On Wednesday morning, kindergarten student Gabriel Minor thought he was going to hear from a guest speaker.
Sugar Creek Consolidated Principal Suzanne Marrs told the students, “We have lots of visitors here at Consolidated, but this person is a special visitor. Have any of you ever heard of the Army or the military?”
Gabriel told the principal that his mom is in the military. “I don’t get to see my mom, but I get to see my dad,” he said. His mom has been deployed.
At that point, Marrs introduced the special guest. “This is Misti Minor and she serves in our military. Do you know who this is?” she asked Gabriel. And Gabriel, with a huge smile on his face, said, “Mommy,” and he ran to his mom’s arms.
The two hadn’t seen each other in person for about a year. Misti Minor has been deployed in the Middle East, her second back-to-back deployment. She also was deployed to Afghanistan in 2017.
She’s been in the Army for 17 years and is critical care flight paramedic who does medical coverage in a UH 60M Blackhawk helicopter; she picks up the wounded and performs life-saving measures as they are transported to a hospital.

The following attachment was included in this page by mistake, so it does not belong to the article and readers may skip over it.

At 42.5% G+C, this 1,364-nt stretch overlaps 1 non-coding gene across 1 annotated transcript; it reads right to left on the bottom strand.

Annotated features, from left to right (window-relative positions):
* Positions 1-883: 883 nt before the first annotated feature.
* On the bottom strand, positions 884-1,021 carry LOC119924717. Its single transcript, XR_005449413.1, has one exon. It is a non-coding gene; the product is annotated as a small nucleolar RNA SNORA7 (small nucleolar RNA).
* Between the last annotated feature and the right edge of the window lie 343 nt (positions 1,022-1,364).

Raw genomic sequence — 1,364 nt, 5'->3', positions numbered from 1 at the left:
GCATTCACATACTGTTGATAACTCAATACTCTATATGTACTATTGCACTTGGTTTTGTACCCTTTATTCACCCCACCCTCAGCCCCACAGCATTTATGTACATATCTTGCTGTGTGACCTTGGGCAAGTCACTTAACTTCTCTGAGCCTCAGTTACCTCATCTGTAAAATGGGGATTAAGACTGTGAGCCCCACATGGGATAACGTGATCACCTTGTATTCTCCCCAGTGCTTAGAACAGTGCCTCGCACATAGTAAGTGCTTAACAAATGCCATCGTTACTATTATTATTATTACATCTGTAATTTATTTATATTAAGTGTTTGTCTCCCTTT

But on Wednesday, she was back home in West Terre Haute.
“I’m super excited” to be home and back with family, she said Friday. She and husband, Mark Minor, have six children in their blended family; the couple met in the military. While she hasn’t seen her family in person, they have been able to visit using Facetime, calls and texting.
Her husband arranged the individual, surprise classroom visits, which included their son, Isaiah, also at Consolidated; a daughter at West Vigo Middle School and another daughter at West Vigo High School. She also surprised her parents — and each visit was caught on video.
“No one knew I was coming home,” Minor said.
While Gabriel was thrilled to be with mom, when she asked him if he wanted to get his things and “come home with mommy,” he told her, “‘No I want to ride the bus.’ He loves the bus,” Minor said.
Misti Roach Minor, originally from West Terre Haute, graduated from West Vigo High School in 2004. In high school, she was on the soccer and dive teams and also was a cheerleader.
“I decided I wanted to make a difference in the world, and my family was always in the medical field,” she said. She decided to join the army.
Returning home after a deployment is hard, she said. “It takes a long time to re-integrate back to life in society and family,” she said, especially after seeing injuries and death during her deployments.
This time, it has come easier, though, she said. “It’s a little weird sometimes. I’ve lived away from them so long I don’t know the routines,” she said.
Her husband is a “huge supporter,” she said.
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